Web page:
Popular Science Monthly/Volume 72/March 1908/A Visit to the Hangchow Bore II
|A VISIT TO THE HANGCHOW BORE|
CANTON CHRISTIAN COLLEGE
The Great Sea-wall
JUST when and how and at what cost the present substantial seawall was built are now matters for more or less conjecture, the chroniclers of the province neglecting such information as irrelevant in comparison with fanciful legends to be retold in connection with so great a work. One of the most interesting of these stories refers to what was perhaps the first attempt at anything like an adequate sea-wall. It is to the effect that in the region of Emperor Huang Wu (25 a.d.) an official, Hua Hsin, proposing to build a sea-wall opposite the present site of Hangchow, issued a proclamation offering 1,000 "cash" (about fifty cents gold) for every man-load of earth that the people should bring to the river bank. On the appointed day great crowds of men, women and children came to carry earth. At a signal every one took up his load and carried it to the spot indicated by Hua Hsin's lieutenants. At this juncture Hua Hsin himself appeared and, feigning surprise when told of the large wage to be paid per manload, he ordered the people away, saying it was utter nonsense to talk of such high pay. Indignantly the people threw down their loads and walked away, thus unwittingly dropping the earth just where the wily official wanted it. "Thus in one day Hua Hsin, by his trickery, built a sea-wall of great height, and one that withstood the briny waters for many years."In spite of this assertion of the native chronicler, however, a dyke built in this fashion was sure to prove too flimsy to withstand the impacts of such tides as sweep the bay, and we are not surprised to find frequent references to daily sacrifices and prayers to the Water Dragon for protection against the powerful waters. It was not until the period of the Five Rulers that these prayers were answered by the appearance of a man of works as well as of faith, the "great Prince Ch'ien," Hangchow's most famous man. Many places of interest about the city still bear his name in recognition of his great services to the people, which included besides the less tangible, though none the less real, benefits of a wise and capable government, the more "substantial" benefits arising from the efficient fortification of the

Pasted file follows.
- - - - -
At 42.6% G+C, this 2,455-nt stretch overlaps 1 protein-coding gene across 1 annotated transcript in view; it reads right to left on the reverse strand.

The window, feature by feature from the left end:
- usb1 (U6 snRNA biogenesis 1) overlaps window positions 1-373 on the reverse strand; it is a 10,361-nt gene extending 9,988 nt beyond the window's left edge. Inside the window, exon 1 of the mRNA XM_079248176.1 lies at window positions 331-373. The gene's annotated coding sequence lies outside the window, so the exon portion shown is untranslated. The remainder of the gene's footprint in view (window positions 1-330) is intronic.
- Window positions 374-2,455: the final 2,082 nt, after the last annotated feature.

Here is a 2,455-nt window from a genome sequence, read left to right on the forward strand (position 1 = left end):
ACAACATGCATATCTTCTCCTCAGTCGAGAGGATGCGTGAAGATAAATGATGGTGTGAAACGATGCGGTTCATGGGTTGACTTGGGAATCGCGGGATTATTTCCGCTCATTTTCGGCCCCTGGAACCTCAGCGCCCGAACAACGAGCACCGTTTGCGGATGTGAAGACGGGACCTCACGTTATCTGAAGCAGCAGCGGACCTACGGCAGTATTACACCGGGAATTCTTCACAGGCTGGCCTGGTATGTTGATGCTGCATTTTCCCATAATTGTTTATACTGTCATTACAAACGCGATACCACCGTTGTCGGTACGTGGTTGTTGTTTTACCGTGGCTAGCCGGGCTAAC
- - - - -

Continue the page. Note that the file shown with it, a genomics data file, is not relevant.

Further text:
(Taken in the rain.)
capital city, the preservation of the West Lake as a water-supply, the building of public roads, institutions of learning and canals, and, in view of the present considerations the most worthy of all, the long sea-wall which stands to-day as the greatest monument to his skill and efficiency in caring for the public weal. Its erection was begun probably about 911 or 915 a.d. It extends from Hangchow to Chuansha near the mouth of the Whang-pu (the river on which Shanghai is situated), a distance of one hundred and eighty miles. It is a stupendous piece of work and deserves an equal share of fame with the Grand Canal and the Great Wall of China, for its engineering difficulties were certainly infinitely greater.